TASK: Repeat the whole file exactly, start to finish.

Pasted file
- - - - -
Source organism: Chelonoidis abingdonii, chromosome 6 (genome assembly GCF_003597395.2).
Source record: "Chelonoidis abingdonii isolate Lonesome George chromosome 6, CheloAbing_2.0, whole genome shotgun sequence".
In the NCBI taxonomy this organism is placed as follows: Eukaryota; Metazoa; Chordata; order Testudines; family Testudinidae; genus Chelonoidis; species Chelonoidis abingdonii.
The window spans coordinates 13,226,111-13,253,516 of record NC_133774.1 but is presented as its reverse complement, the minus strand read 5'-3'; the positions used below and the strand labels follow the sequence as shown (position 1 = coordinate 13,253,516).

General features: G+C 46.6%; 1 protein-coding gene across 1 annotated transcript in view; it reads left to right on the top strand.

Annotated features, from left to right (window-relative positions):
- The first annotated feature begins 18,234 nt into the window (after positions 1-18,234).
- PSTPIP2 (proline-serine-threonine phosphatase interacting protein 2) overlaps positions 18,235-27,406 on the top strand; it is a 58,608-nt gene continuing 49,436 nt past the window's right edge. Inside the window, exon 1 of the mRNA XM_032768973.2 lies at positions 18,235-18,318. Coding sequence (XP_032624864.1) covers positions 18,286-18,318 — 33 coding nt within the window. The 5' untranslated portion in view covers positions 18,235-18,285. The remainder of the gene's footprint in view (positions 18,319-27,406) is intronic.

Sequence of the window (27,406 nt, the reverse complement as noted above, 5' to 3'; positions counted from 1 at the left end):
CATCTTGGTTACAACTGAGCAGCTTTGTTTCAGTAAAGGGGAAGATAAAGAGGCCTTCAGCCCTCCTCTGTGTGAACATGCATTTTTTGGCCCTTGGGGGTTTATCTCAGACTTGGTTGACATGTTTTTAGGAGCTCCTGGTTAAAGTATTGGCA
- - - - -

Source organism: Chelonoidis abingdonii, chromosome 6 (genome assembly GCF_003597395.2).
Source record: "Chelonoidis abingdonii isolate Lonesome George chromosome 6, CheloAbing_2.0, whole genome shotgun sequence".
In the NCBI taxonomy this organism is placed as follows: Eukaryota; Metazoa; Chordata; order Testudines; family Testudinidae; genus Chelonoidis; species Chelonoidis abingdonii.
The window spans coordinates 13,226,111-13,253,516 of record NC_133774.1 but is presented as its reverse complement, the minus strand read 5'-3'; the positions used below and the strand labels follow the sequence as shown (position 1 = coordinate 13,253,516).

General features: G+C 46.6%; 1 protein-coding gene across 1 annotated transcript in view; it reads left to right on the top strand.

Annotated features, from left to right (window-relative positions):
- The first annotated feature begins 18,234 nt into the window (after positions 1-18,234).
- PSTPIP2 (proline-serine-threonine phosphatase interacting protein 2) overlaps positions 18,235-27,406 on the top strand; it is a 58,608-nt gene continuing 49,436 nt past the window's right edge. Inside the window, exon 1 of the mRNA XM_032768973.2 lies at positions 18,235-18,318. Coding sequence (XP_032624864.1) covers positions 18,286-18,318 — 33 coding nt within the window. The 5' untranslated portion in view covers positions 18,235-18,285. The remainder of the gene's footprint in view (positions 18,319-27,406) is intronic.

Sequence of the window (27,406 nt, the reverse complement as noted above, 5' to 3'; positions counted from 1 at the left end):
CATCTTGGTTACAACTGAGCAGCTTTGTTTCAGTAAAGGGGAAGATAAAGAGGCCTTCAGCCCTCCTCTGTGTGAACATGCATTTTTTGGCCCTTGGGGGTTTATCTCAGACTTGGTTGACATGTTTTTAGGAGCTCCTGGTTAAAGTATTGGCA